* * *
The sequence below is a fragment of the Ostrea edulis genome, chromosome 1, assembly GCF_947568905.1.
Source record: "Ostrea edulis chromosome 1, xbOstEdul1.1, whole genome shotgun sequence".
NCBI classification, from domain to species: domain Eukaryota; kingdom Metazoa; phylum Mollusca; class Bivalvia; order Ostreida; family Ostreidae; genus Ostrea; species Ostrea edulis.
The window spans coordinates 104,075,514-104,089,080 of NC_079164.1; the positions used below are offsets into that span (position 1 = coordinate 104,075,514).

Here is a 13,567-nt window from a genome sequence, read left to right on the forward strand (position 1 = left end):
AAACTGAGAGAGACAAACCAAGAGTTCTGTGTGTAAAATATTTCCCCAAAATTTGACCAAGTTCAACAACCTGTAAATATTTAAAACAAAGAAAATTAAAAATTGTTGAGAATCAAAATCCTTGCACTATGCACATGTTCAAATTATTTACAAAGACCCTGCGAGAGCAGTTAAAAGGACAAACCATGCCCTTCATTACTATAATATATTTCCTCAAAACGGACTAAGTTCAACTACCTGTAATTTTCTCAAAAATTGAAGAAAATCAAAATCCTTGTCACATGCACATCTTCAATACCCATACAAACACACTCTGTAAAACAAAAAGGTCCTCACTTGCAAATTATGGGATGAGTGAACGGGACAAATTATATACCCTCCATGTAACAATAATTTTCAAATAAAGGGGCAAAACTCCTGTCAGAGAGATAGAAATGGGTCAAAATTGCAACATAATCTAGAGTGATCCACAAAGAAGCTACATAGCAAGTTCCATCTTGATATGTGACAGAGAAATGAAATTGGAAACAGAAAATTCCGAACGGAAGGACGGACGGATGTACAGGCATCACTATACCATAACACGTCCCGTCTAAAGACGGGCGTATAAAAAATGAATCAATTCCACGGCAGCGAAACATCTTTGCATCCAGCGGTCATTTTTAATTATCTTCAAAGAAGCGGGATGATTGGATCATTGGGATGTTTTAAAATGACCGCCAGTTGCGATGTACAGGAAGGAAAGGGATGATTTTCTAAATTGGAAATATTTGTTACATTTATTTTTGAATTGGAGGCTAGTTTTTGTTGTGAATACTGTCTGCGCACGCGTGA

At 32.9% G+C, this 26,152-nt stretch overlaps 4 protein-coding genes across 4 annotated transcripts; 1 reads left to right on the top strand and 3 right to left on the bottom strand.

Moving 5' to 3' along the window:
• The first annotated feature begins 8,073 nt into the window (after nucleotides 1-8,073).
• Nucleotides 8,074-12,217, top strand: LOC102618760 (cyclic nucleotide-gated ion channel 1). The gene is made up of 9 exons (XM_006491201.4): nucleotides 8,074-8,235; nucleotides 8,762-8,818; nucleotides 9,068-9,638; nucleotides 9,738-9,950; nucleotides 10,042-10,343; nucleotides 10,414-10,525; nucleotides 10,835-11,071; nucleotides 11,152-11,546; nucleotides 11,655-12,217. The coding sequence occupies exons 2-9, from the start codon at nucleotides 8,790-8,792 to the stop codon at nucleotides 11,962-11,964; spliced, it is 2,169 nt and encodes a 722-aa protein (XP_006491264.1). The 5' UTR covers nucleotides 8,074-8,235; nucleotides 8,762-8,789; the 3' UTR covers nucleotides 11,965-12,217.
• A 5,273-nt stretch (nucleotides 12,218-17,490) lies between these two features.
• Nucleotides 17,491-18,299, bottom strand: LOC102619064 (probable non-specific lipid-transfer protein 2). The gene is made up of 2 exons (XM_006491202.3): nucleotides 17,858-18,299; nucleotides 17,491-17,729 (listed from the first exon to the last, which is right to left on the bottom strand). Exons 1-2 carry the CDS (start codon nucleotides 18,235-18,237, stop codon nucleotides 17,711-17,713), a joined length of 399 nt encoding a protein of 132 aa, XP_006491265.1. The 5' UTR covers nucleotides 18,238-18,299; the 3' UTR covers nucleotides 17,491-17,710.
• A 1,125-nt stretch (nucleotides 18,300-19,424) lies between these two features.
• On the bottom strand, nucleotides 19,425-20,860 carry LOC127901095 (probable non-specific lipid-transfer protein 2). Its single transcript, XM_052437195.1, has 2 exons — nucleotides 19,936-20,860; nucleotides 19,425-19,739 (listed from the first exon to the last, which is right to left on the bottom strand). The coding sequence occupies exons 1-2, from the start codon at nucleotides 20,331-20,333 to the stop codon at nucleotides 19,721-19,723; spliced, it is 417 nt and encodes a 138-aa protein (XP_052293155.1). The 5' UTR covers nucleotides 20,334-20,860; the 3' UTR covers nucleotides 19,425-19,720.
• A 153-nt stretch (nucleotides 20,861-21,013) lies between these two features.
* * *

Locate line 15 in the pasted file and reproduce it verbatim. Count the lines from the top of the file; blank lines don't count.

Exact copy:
• A 153-nt stretch (nucleotides 20,861-21,013) lies between these two features.